8 Tips for Touring a Senior Living Community
When you’ve decided to search for a senior living community for an older relative, you want to feel confident that they’re matched with a facility where they will thrive and have an excellent quality of life. Whether your loved one needs Assisted Living, Memory Care, or will be living independently, touring prospective facilities is an essential step in the process.
Why would you need to tour the communities? Think of it this way: you wouldn’t buy a home based on website pictures and brochures. You want to see the property up close to inspect it first-hand and make sure it feels like home.
The same principle applies to finding the right senior living community. The facility you choose together will be your older relative’s home for many years, and it’s crucial to ensure that they feel safe and are well looked after.
However, touring senior living communities on your own can be daunting as it involves many minute details that can dramatically affect the older person’s quality of life. If this is your first time and you’re attempting this in the Long Island area without the help of an advisor, here are eight tips that should help:
1. Know what type of community you’re looking for
No two senior communities are alike. Each has its individual dynamic and rhythm – the trick is finding the right one for your older loved one. For example, would they thrive better in a highly socialized environment or one that’s more laid back? Do they enjoy a variety of physical or outdoor activities? Which interests do they enjoy the most? Knowing exactly what you’re looking for will make whittling down your long list of communities much more manageable and result in finding a facility where the older adult feels right at home.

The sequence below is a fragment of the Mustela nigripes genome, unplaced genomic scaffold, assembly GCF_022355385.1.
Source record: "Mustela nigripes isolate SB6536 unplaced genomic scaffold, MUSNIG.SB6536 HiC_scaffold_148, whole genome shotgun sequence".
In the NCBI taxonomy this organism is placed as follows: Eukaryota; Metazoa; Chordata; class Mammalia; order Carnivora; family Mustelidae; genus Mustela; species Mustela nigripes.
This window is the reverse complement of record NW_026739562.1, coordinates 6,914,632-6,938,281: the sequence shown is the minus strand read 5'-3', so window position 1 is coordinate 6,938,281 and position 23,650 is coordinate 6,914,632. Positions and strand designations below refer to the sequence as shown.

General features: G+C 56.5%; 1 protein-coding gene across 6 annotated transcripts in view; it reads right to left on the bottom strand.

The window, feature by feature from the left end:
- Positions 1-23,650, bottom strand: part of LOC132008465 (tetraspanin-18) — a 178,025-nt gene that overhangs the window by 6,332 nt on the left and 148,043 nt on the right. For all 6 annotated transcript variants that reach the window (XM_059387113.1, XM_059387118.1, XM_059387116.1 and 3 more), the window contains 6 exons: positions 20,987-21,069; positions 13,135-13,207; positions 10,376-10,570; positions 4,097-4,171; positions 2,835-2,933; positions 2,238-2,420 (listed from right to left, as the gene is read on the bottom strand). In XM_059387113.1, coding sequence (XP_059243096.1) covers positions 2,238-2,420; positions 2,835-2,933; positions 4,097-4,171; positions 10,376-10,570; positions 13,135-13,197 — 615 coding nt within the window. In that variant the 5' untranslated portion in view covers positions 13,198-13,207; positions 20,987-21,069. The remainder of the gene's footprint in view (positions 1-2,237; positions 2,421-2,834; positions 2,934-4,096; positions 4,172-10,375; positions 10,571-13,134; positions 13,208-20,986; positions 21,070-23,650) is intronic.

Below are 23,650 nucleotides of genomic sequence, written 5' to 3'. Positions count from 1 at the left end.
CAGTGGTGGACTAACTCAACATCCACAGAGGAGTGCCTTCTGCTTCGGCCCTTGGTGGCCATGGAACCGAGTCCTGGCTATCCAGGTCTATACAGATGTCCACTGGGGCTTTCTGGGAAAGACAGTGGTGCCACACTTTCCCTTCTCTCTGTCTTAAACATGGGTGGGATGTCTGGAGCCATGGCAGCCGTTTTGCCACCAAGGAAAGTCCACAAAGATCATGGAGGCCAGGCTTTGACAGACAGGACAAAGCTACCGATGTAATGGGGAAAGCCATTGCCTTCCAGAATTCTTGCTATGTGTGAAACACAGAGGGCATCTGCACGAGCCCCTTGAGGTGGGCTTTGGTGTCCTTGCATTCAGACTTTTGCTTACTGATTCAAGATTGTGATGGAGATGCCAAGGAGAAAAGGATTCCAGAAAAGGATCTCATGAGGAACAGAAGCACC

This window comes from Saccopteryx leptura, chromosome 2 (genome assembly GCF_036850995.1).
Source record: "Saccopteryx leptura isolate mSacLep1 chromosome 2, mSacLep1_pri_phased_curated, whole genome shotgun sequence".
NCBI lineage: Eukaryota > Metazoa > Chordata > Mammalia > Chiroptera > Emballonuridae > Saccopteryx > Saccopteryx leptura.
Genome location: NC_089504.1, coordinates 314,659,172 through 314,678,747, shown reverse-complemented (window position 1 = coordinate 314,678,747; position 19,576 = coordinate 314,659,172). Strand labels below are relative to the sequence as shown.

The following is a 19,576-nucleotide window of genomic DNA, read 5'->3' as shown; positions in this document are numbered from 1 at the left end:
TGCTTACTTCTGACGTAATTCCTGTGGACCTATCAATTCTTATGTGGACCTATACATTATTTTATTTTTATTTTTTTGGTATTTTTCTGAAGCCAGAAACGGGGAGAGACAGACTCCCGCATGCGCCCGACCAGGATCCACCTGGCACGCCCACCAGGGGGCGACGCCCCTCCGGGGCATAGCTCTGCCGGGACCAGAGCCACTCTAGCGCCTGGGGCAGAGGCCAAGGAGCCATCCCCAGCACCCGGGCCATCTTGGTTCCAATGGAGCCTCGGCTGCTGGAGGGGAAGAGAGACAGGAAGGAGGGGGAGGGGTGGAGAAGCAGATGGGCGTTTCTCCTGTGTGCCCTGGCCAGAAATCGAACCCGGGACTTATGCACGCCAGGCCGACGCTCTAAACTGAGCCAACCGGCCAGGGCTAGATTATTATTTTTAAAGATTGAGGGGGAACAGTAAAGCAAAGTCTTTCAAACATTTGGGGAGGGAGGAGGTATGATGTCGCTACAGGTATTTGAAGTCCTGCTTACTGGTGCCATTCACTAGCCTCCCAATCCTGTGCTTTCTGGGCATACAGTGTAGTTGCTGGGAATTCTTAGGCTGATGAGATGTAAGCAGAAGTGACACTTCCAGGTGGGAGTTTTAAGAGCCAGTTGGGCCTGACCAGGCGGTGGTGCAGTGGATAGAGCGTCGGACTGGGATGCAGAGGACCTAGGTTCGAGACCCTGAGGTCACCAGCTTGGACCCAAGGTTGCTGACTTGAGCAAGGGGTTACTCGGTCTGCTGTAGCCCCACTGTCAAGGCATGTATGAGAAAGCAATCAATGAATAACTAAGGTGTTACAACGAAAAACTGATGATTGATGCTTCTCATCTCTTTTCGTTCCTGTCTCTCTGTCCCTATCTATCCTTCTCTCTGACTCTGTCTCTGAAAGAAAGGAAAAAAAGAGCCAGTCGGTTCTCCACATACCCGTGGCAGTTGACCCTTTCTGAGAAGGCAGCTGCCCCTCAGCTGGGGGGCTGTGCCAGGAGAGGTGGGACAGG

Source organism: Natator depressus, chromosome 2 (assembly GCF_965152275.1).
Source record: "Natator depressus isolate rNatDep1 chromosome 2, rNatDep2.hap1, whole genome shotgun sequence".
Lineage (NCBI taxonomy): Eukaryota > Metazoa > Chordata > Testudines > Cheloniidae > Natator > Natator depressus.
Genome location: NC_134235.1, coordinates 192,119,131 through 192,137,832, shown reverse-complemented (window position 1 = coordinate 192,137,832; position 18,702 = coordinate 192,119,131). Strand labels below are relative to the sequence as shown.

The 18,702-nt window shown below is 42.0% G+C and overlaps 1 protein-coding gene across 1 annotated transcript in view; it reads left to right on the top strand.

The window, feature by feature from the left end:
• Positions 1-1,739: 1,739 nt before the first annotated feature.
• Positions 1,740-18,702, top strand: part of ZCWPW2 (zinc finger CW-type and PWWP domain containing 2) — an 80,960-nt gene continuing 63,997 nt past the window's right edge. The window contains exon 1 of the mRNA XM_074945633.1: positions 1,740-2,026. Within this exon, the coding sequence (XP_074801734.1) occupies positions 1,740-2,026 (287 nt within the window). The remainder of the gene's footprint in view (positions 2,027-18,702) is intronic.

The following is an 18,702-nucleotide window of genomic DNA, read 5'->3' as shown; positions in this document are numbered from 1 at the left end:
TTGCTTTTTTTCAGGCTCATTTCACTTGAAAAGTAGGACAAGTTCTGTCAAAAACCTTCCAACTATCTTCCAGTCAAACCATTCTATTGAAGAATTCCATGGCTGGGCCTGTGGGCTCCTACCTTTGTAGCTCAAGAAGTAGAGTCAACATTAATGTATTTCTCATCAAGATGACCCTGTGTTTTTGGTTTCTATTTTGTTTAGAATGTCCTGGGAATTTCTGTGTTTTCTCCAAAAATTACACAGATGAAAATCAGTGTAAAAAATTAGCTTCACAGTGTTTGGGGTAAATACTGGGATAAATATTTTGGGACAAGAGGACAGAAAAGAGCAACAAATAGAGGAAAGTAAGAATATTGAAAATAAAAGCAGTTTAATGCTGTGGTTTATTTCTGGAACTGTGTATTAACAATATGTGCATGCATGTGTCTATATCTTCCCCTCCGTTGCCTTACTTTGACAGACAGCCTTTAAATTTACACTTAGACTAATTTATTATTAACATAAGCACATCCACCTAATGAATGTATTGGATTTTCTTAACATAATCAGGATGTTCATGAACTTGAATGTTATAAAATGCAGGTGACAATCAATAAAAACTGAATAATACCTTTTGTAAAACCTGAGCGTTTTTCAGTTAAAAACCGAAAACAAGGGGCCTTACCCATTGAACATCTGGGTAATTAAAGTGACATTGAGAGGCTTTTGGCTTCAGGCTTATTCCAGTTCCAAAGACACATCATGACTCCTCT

2. Consult with an independent senior living advisor
Meet with an advisor who specializes in connecting older people with senior living communities before you schedule any tours. They can review your loved one’s needs and help whittle down your list so you’re only targeting the best-fit communities. Advisors can also give you valuable advice about what to look for during your tour so you go in as informed as possible.
3. Inspect the condition of the facility
How does the facility look from a maintenance point of view? Things such as narrow, cluttered hallways, peeling paint, poor lighting, and generally unkempt conditions say a lot about how much pride management puts into the community. Also, the above areas are the ones you can see – imagine the state of the places you can’t?
4. Observe how the staff behaves
Do the employees smile and make eye contact when they see you? Or do they seem tired, stressed, and overworked? If the latter, it could indicate that they feel they’re treated poorly or that the facility is understaffed (check the staff-to-resident ratio for a more precise indication). Happy, smiling employees are likely to treat the residents better, which is what you want for your loved one.